British charities are speaking out about government restrictions that have been placed on charity lotteries which could cost them up to £198m over the next five years.
The Effect of Government Lottery Restrictions
The UK Government is so far refusing to lift the restrictions placed on the annual sales of lotteries. It was raised in 2020 from £10 million to £50 million, however, many British charities are arguing that this is still not sufficient and that it will massively impact their fundraising. Many charities are arguing that it could potentially cost them nearly £200 million over the next five years.
The Gambling Commission is unsure why these limits are in place on the charity lottery sector. No other type of charity fundraising has the same red tape imposed on it by the UK Government.
Charities Speak Out Over UK Government Restrictions
One of the largest UK charities speaking out on this is the People’s Postcode Lottery which supports over 70 charities. They are encouraging the government to remove the red tape on ticket sales that was first introduced way back in the 1960s.
Since 2005, the People’s Postcode Lottery has raised over £1 billion and has donated this cash to thousands of charities across the country. In 2022, the charity raised over £183 million which went to a myriad of good causes including homelessness charities and cancer charities.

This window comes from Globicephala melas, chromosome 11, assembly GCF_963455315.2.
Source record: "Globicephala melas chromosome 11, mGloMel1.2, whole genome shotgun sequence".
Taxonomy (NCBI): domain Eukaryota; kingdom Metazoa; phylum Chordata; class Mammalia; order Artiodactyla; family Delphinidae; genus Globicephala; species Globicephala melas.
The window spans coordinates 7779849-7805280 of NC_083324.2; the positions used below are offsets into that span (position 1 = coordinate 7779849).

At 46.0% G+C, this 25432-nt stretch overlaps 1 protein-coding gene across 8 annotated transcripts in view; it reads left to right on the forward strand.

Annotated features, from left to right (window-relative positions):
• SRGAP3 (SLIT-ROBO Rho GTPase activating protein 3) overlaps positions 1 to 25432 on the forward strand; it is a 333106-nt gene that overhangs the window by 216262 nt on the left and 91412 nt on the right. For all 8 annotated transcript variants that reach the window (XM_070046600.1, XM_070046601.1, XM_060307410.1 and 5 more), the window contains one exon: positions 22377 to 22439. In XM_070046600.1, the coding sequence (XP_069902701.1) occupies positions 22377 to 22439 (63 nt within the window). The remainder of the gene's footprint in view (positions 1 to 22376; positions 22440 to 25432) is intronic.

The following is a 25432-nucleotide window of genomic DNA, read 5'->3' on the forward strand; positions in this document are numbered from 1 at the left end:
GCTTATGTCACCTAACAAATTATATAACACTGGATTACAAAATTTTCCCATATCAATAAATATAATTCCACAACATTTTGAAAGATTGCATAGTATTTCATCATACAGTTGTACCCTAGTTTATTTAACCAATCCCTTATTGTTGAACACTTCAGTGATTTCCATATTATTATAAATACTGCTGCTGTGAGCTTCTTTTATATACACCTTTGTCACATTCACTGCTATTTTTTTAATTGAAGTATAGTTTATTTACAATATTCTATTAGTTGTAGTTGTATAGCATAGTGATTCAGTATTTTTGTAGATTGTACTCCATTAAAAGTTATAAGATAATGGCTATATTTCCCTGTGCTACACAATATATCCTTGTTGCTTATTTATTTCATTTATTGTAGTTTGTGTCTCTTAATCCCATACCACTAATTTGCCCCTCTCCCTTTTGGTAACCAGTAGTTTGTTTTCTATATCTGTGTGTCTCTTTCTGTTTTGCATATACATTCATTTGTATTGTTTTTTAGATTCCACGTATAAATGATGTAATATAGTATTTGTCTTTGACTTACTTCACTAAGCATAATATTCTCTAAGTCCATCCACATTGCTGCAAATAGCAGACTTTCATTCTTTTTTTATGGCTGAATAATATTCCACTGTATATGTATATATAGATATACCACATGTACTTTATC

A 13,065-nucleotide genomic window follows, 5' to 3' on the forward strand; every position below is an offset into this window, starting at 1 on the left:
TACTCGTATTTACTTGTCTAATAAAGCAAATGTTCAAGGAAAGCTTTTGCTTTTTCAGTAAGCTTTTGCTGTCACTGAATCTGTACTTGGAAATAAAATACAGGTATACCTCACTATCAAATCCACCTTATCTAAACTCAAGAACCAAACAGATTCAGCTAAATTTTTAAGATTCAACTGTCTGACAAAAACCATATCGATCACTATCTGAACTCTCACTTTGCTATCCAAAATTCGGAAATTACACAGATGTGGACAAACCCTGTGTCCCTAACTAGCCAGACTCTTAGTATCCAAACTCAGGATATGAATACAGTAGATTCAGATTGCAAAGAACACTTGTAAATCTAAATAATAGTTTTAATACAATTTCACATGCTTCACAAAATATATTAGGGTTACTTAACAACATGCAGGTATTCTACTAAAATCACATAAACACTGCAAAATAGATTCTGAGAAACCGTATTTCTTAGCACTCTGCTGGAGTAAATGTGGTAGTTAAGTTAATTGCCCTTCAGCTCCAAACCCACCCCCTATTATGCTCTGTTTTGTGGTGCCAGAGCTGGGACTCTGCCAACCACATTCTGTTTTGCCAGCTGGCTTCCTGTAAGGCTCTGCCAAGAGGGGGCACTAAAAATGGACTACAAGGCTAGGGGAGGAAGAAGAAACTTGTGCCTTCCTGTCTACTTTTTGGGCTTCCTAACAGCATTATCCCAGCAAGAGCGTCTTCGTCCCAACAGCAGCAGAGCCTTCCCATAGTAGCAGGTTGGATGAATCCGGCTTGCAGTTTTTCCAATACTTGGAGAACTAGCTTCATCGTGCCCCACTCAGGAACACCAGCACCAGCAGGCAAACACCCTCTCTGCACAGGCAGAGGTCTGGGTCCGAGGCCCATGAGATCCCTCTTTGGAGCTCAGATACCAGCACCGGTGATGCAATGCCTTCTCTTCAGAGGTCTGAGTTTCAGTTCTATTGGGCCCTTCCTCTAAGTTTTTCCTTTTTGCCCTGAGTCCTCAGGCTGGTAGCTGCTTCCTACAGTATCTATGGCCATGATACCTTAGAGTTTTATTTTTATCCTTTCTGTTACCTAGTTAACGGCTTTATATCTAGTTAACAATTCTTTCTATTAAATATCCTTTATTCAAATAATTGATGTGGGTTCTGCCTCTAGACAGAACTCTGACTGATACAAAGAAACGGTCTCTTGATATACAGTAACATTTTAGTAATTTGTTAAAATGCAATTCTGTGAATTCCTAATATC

Some of the big name charities that have been helped by the charity lottery include Barnardos, Crisis, Maggie’s, Young Lives vs Cancer, Keep Britain Tidy and the Royal Voluntary Service. Children’s charities such as Barnardos could receive an additional £5 million if the charity lottery red tape were to be lifted.
A meeting between the charities and the Minister for Sport, Tourism, Heritage and Civil Society is set to take place next month, which is why this issue is being raised now. Several parliamentary MPs have backed the charities in their quest to have the red tape removed. This includes Esther McVey, Stephen Crabb, Robert Halfon, Tracey Crouch as well as the leader of the Scottish Conservative Party, Douglas Ross.